Slab1.0: A three-dimensional model of global subduction zone geometries
Article first published online: 4 JAN 2012
Copyright 2012 by the American Geophysical Union.
Journal of Geophysical Research: Solid Earth (1978–2012)
Volume 117, Issue B1, January 2012
How to Cite
2012), Slab1.0: A three-dimensional model of global subduction zone geometries, J. Geophys. Res., 117, B01302, doi:10.1029/2011JB008524., , and (
- Issue published online: 4 JAN 2012
- Article first published online: 4 JAN 2012
- Manuscript Accepted: 5 OCT 2011
- Manuscript Revised: 30 SEP 2011
- Manuscript Received: 13 MAY 2011
- 3D geometry;
- seismogenic zone;
- subduction zones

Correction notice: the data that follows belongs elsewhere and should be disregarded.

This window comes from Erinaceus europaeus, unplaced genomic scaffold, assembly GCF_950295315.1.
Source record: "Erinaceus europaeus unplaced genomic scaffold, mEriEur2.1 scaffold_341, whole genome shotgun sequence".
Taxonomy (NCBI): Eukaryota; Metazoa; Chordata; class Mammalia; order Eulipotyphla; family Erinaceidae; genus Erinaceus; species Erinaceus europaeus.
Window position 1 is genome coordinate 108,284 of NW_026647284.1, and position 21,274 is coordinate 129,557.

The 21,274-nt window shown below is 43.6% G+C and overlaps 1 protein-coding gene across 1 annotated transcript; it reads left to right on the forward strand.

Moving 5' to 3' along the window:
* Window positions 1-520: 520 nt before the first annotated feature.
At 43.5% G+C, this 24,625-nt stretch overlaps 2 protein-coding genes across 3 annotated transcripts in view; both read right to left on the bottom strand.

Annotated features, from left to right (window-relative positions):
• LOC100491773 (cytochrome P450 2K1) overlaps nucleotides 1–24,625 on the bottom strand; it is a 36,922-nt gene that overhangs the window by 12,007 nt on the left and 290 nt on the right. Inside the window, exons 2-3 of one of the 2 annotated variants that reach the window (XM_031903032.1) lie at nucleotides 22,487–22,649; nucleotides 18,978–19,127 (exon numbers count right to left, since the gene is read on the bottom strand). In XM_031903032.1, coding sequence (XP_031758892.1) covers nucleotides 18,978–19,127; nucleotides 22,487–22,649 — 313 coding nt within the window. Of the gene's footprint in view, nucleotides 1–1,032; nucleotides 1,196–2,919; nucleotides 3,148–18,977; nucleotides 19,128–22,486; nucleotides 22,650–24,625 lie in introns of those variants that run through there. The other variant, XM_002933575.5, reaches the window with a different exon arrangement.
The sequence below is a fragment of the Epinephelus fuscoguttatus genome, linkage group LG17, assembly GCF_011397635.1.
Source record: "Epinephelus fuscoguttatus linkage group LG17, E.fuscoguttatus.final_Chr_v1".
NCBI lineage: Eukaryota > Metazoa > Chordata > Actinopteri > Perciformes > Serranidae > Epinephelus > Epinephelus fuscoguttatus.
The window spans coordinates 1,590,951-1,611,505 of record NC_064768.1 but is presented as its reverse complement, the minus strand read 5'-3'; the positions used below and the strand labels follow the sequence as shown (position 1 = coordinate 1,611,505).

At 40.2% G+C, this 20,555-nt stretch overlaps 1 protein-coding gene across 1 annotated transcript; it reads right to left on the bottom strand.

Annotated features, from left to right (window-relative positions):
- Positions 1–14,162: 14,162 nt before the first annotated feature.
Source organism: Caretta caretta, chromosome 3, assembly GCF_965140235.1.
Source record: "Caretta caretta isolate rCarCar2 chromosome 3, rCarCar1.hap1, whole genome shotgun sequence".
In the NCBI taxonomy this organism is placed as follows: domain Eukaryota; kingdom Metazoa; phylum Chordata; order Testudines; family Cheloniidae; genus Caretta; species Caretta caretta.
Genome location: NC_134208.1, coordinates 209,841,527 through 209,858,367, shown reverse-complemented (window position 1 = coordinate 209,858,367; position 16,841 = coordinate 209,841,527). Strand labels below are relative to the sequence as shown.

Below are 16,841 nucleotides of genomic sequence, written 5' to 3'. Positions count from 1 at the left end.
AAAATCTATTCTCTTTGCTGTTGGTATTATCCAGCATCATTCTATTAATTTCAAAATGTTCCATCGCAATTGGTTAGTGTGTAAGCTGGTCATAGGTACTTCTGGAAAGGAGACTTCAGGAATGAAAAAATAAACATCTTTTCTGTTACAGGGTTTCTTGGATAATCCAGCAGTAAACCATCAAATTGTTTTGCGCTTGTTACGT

We describe and present a new model of global subduction zone geometries, called Slab1.0. An extension of previous efforts to constrain the two-dimensional non-planar geometry of subduction zones around the focus of large earthquakes, Slab1.0 describes the detailed, non-planar, three-dimensional geometry of approximately 85% of subduction zones worldwide. While the model focuses on the detailed form of each slab from their trenches through the seismogenic zone, where it combines data sets from active source and passive seismology, it also continues to the limits of their seismic extent in the upper-mid mantle, providing a uniform approach to the definition of the entire seismically active slab geometry. Examples are shown for two well-constrained global locations; models for many other regions are available and can be freely downloaded in several formats from our new Slab1.0 website, http://on.doi.gov/d9ARbS. We describe improvements in our two-dimensional geometry constraint inversion, including the use of ‘average’ active source seismic data profiles in the shallow trench regions where data are otherwise lacking, derived from the interpolation between other active source seismic data along-strike in the same subduction zone. We include several analyses of the uncertainty and robustness of our three-dimensional interpolation methods. In addition, we use the filtered, subduction-related earthquake data sets compiled to build Slab1.0 in a reassessment of previous analyses of the deep limit of the thrust interface seismogenic zone for all subduction zones included in our global model thus far, concluding that the width of these seismogenic zones is on average 30% larger than previous studies have suggested.